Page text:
Diagnosis Code K71.7
Information for Medical Professionals
The diagnosis code K71.7 is grouped in the following Diagnostic Related Group(s) (MS-DRG V34.0)
- 441 - DISORDERS OF LIVER EXCEPT MALIGNANCY, CIRRHOSIS OR ALCOHOLIC HEPATITIS WITH MCC
- 442 - DISORDERS OF LIVER EXCEPT MALIGNANCY, CIRRHOSIS OR ALCOHOLIC HEPATITIS WITH CC
- 443 - DISORDERS OF LIVER EXCEPT MALIGNANCY, CIRRHOSIS OR ALCOHOLIC HEPATITIS WITHOUT CC/MCC
Convert to ICD-9 General Equivalence Map
The ICD-10 and ICD-9 GEMs are used to facilitate linking between the diagnosis codes in ICD-9-CM and the new ICD-10-CM code set. The GEMs are the raw material from which providers, health information vendors and payers can derive specific applied mappings to meet their needs.
- 573.3 - Hepatitis NOS (approximate) Approximate Flag
The approximate flag is on, indicating that the relationship between the code in the source system and the code in the target system is an approximate equivalent.
- Drug-induced cirrhosis of liver
- Toxic cirrhosis
- Toxic liver disease with fibrosis and cirrhosis of liver
Information for Patients
Also called: Hepatic fibrosis
Cirrhosis is scarring of the liver. Scar tissue forms because of injury or long-term disease. Scar tissue cannot do what healthy liver tissue does - make protein, help fight infections, clean the blood, help digest food and store energy. Cirrhosis can lead to
- Easy bruising or bleeding, or nosebleeds
- Swelling of the abdomen or legs
- Extra sensitivity to medicines
- High blood pressure in the vein entering the liver
- Enlarged veins called varices in the esophagus and stomach. Varices can bleed suddenly.
- Kidney failure
- Severe itching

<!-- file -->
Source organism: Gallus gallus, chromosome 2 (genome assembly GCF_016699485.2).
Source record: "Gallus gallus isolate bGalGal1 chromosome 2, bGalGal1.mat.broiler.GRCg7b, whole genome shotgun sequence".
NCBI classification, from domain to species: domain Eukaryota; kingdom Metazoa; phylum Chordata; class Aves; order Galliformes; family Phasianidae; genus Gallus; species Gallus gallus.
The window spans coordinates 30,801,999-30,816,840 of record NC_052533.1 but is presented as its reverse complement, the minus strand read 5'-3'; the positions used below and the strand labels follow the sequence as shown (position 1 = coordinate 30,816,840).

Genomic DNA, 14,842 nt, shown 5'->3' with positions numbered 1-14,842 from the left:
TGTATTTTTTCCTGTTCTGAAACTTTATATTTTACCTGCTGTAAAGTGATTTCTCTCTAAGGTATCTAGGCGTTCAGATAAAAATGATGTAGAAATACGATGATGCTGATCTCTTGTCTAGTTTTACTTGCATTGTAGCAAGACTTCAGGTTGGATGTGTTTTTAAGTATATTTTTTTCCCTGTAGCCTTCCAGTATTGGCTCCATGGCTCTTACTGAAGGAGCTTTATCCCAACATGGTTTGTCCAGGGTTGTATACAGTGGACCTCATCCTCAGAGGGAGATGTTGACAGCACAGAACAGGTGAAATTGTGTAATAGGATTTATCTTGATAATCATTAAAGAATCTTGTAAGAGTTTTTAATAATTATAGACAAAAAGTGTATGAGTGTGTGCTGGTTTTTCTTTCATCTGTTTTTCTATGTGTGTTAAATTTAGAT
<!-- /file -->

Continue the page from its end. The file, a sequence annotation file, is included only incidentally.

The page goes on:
A small number of people with cirrhosis get liver cancer.
Your doctor will diagnose cirrhosis with blood tests, imaging tests, or a biopsy.
Cirrhosis has many causes. In the United States, the most common causes are chronic alcoholism and hepatitis. Nothing will make the scar tissue disappear, but treating the cause can keep it from getting worse. If too much scar tissue forms, you may need to consider a liver transplant.
NIH: National Institute of Diabetes and Digestive and Kidney Diseases
- Abdominal tap
- Cirrhosis - discharge
- Hepatic encephalopathy
- Transjugular intrahepatic portosystemic shunt (TIPS)
Also called: Hepatic disease
Your liver is the largest organ inside your body. It helps your body digest food, store energy, and remove poisons.
There are many kinds of liver diseases. Viruses cause some of them, like hepatitis A, hepatitis B, and hepatitis C. Others can be the result of drugs, poisons or drinking too much alcohol. If the liver forms scar tissue because of an illness, it's called cirrhosis. Jaundice, or yellowing of the skin, can be one sign of liver disease.
Cancer can affect the liver. You could also inherit a liver disease such as hemochromatosis.
Tests such as imaging tests and liver function tests can check for liver damage and help to diagnose liver diseases.
- Alcoholic liver disease
- ALP isoenzyme test
- Diet - liver disease
- Fatty liver -- nonalcoholic
- Hepatic encephalopathy
- Liver disease
- Liver scan